The Philippine Air Force is likely to commence procurement of attack helicopters and close-air support (CAS) aircraft in 2017 for possible purchase the following year.
In addition, the Philippines is looking to procure additional KAI FA-50 aircraft from Korea as well as additional AW 109 attack helicopter from Agusta Westland.
“The Philippine Air Force (PAF) has identified several procurement priorities as it continues its medium-term modernisation programme, Flight Plan 2028. These priorities include securing orders of additional light combat aircraft and attack helicopters,” a senior PAF officer involved in the planning of Flight Plan 2028 was quoted as saying by IHS Janes during at the Asian Defence and Security 2016 (ADAS 2016) exhibition in Manila last week.
Near-term procurement priorities include close air-support (CAS) aircraft and additional transport aircraft, while a longer-term requirement is multirole combat aircraft.
CAS aircraft such as the Brazilian Embraer Super Tucano, US Beechcraft and IOMAX, Leonardo-Finmeccanica, Airbus Defense and Space, and Israeli Elbit Systems had expressed interest had expressed interest to participate in the bidding for the aircraft acquisition in October last year after Philippines planned to acquire six CAS aircraft.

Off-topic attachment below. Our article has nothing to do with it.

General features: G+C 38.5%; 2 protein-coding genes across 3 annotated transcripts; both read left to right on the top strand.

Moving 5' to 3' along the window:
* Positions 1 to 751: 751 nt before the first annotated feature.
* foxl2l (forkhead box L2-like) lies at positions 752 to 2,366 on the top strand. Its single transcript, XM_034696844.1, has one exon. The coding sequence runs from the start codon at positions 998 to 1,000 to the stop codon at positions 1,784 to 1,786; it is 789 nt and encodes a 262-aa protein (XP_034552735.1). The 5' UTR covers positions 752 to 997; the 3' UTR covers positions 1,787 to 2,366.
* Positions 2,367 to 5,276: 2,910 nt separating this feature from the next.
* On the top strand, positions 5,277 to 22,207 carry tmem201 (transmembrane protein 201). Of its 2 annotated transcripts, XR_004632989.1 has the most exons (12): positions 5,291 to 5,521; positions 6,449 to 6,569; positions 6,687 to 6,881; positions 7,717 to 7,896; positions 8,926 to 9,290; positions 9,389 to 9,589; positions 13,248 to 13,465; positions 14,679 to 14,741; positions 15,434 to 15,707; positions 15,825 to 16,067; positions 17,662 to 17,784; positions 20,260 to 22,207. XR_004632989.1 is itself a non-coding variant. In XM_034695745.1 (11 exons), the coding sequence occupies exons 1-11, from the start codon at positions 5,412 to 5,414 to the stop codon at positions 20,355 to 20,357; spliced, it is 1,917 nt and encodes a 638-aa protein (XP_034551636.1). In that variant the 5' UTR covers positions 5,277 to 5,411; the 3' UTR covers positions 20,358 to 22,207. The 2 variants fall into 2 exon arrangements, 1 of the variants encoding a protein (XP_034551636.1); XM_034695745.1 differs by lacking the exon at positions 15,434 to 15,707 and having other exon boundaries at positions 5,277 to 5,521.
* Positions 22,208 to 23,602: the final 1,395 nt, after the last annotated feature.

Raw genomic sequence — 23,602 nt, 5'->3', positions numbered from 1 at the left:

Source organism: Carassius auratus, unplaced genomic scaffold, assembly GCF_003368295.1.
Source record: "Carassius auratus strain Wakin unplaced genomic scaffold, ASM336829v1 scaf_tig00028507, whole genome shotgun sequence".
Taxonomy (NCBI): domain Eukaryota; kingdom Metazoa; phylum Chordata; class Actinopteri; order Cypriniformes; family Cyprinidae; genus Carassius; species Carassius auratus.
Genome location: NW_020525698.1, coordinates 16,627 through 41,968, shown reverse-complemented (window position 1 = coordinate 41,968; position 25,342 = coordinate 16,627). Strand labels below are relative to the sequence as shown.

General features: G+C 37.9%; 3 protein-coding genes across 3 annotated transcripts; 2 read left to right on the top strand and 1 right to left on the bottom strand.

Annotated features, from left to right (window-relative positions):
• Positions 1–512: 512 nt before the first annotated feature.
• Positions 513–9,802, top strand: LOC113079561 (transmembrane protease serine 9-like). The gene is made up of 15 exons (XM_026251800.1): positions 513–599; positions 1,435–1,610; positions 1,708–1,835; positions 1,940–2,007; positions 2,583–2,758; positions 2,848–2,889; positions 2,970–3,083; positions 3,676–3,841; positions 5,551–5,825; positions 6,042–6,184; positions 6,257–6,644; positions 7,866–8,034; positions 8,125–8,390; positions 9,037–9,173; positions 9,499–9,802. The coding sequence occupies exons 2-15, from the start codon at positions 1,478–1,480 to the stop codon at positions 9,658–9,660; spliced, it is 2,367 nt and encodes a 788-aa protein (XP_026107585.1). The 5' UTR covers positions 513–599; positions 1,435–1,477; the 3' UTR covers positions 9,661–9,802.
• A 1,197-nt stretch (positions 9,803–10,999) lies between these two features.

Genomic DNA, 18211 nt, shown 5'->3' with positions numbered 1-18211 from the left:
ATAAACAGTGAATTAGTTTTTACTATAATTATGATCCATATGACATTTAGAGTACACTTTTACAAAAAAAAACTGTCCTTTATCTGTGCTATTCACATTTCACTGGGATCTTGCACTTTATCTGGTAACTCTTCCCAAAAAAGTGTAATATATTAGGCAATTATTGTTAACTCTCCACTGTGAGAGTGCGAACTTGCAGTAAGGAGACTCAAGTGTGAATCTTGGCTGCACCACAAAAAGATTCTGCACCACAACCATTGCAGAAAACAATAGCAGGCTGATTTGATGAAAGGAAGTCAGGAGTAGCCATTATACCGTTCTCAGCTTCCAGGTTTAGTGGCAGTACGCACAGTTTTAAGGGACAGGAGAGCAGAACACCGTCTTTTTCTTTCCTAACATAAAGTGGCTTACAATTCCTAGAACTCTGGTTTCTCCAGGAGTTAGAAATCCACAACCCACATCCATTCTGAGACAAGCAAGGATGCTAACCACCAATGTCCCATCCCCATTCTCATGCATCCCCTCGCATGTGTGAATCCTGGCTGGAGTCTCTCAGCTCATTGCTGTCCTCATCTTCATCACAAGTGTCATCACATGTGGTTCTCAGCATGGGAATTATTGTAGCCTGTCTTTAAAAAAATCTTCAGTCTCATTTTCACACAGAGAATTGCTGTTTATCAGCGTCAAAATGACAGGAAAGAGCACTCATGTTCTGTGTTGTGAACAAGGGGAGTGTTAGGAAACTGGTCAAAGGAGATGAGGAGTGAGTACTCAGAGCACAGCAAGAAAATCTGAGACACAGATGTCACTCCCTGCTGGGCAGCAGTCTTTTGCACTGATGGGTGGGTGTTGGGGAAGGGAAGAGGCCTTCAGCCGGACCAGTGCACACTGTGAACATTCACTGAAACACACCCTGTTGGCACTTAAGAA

The PAF ordered 12 FA-50 light combat aircraft in March 2014, with deliveries starting in December 2015 and scheduled to conclude in late 2017. In order to meet a requirement specified in Flight Plan 2028 to "detect, intercept, and neutralise" any perceived threat in its exclusive economic zone (EEZ).
PAF would look to secure government approval for the additional FA-50s following the delivery of the initial 12 aircraft, he said.
In addition, the official said the PAF is seeking to procure 12 more AW109 light attack helicopters produced by Finmeccanica-Leonardo. The PAF has already acquired eight AW109s ordered in November 2013 and delivered from 2014.
The Philippines has severe budgetary issues despite an increase in military spending this year. The new administration of President Duterte is not keen on big budget defence purchases such as combat aircraft and instead is focussing on military assets that will help it to combat terrorists, drug dealers and insurgents. It is with this view it is moving away from a confrontation with China over the Spartly Island dispute.